The Importance of an Ed(itor)

So, here I am, dusting off the old blog. I’m going to endeavour to write regularly from now on. More poor blog was sitting sad and neglected in the corner of my writing life and, well, I feel bad. I was galvanised into caring for it again because I want to offer support to a unique individual. Ed Kendrick has supported me and my books for a long time. He’s one of those blokes I have no hesitation in describing as ‘a diamond’. I met him on Twitter and then finally in real life at the launch of The Judas Scar and he’s as lovely in person as he is online. I owe Ed an awful lot. He has offered unbridled support and encouragement of my writing. He has read review copies and been generous – over generous, on occasion – in his praise. Basically, I think he’s a star. But not just because of his willingness to shout about my books from the Twitter rooftops, but because he works full-time, has seven gorgeous children, a lovely wife, an encyclopaedic knowledge of film, and he’s also a very talented writer. He’s enviably self-motivated, too. He writes continually with an output that would make most writers feel queasy. Whilst waiting for an agent and publisher to discover his talents, he has also self-published two books. And they’re good. Really good. If you like science fiction, I think you should check them out. The second, Still Life (cracking cover, in my opinion!), came out last week, and, well, I want to shout about it. Not only to return the goodwill but also because I think this man has a great future ahead of him.

I asked him to guest blog about the importance of getting your self-published book in its very best state before releasing it into the public arena. Traditionally published authors have a team of people helping to get our books neat and tidy before they go out, and Ed now uses professionals to help him too. I think it’s wise. I know from experience that you can read a manuscript a hundred times and still miss the typos, the grammatical errors, and the continuity issues. A fresh pair of well-trained eyes is definitely advisable, as Ed explains here…

“You finished the book! It’s done! You are creativity personified! Awards, superstardom, and international bestseller status awaits! You’ll tell the chat show host all about it when you sit down in THAT chair!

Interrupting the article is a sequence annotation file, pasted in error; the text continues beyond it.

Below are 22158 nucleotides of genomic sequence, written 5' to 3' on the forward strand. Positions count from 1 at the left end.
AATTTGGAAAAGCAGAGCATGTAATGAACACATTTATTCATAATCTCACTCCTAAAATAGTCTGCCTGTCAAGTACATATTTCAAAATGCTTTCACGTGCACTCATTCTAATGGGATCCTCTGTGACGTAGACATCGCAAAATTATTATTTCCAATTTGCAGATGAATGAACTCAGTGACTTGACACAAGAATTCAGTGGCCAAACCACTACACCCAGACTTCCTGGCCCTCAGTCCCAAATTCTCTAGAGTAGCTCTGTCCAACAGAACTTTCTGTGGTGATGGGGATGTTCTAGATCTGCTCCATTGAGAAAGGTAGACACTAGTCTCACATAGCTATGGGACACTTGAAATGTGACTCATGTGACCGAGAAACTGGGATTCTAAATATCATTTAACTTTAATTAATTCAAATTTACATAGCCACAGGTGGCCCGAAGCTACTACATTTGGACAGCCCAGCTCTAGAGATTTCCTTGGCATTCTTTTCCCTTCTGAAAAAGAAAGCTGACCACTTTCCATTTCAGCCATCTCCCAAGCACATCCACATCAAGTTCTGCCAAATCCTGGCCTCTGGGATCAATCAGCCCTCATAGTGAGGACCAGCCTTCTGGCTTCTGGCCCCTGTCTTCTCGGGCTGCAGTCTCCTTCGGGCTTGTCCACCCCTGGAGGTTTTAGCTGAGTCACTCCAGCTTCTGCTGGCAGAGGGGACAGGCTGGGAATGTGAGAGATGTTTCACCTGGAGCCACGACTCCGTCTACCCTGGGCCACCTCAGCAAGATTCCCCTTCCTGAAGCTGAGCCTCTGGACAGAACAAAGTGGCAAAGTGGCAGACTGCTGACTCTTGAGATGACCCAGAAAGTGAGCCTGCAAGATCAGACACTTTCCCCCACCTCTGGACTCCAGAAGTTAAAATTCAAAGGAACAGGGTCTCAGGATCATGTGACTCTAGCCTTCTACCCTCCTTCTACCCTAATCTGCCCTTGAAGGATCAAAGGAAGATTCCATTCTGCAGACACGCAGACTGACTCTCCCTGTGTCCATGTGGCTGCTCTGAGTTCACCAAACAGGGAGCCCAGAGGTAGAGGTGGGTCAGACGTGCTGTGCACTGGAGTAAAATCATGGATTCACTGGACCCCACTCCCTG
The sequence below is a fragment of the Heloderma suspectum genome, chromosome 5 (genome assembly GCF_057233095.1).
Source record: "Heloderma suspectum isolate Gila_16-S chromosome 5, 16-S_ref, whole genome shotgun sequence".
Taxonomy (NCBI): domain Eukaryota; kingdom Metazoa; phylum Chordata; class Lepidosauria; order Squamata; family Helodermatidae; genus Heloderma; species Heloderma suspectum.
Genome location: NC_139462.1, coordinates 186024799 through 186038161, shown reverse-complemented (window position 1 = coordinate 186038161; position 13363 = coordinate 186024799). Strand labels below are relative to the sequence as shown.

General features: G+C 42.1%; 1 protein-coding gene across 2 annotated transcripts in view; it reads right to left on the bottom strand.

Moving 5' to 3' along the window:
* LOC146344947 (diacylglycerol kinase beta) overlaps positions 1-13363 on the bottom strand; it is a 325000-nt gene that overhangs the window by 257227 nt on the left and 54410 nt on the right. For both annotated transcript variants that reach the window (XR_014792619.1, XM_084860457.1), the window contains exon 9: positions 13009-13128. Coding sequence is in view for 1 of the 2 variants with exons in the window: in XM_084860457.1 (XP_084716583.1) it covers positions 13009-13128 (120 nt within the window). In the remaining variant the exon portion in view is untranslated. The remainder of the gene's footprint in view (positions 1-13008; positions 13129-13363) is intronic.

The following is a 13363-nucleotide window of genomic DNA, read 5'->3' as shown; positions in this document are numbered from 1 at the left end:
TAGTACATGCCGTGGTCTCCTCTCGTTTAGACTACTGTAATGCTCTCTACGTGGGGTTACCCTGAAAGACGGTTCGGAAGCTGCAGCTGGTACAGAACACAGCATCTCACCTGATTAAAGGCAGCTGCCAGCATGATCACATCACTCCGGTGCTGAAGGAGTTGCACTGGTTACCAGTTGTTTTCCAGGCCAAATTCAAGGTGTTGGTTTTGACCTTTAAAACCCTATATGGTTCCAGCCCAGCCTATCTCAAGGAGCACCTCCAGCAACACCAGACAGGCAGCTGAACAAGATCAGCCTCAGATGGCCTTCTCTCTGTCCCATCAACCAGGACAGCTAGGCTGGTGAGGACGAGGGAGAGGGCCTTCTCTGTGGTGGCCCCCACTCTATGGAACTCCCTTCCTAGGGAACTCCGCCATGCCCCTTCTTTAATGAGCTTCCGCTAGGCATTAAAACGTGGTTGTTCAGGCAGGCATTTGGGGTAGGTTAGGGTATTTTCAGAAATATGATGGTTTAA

Woah. Slow down. You’ve broken the back of the marathon, but the finish line is some way away still. See, the book you have needs work. It needs reading, and re-reading. Editing and re-editing. It needs even more love that you’ve already put into it and then it has to be read by someone other than you. Test readers, Beta readers, the invisible support network that give you the outsiders view on the work you have loved and nurtured.

Take it slow. Take it steady. Oh, and don’t forget the copy edit.

I followed the map and did everything I could to make my first book work, then, when the agents weren’t taking a nibble, I decided to self-publish. After all, fortune favours the bold! The thing is, I didn’t get a copy edit. I thought I’d read it so many times that I’d picked out all the mistakes. An extensive list of people had also taken a look too. Surely that was enough? Besides, a copy editor costs money. Money I didn’t have.

I published my first book and I felt a great sense of achievement and pride, but then I read the print edition and damn, mistakes! Mistakes everywhere! Panic hit me like a bucket full of fish, swung by The Rock. BAM! I tried to fix the mistakes, then spotted more, then more, and then more.

Arrgghhhh!

Somewhere along the way a lovely woman read my book and offered to copy edit it for free. I accepted. Once the corrections were made I republished and felt better. But still, the obvious spelling mistakes and grammatical oddities people had seen bothered me. It was like someone had posted a picture of me naked on-line and I waited for people to take the piss mercilessly.

They didn’t, but I did learn my lesson.

I use a copy editor for every book I complete now. I know that what I think, and what I think I’ve typed, are different. I also know that when I read back what I’ve written I am likely to read what I think I wrote and not always what I actually wrote. I know that spell check is good for small documents, but not for seventy five thousand word documents.

If you’re lucky then you may know a professor of English with time to spare, if so, fantastic! If not, then get an editor and get your work properly tidied before you publish or send to agents. Paid or free, get an editor. Not only will you have given your work the best possible chance of success, but if you do end up self-publishing, then you can do so with confidence.

A copy editor doesn’t have to cost the earth, but it will make you feel out of this world.”

Still Life by Edward Ian Kendrick

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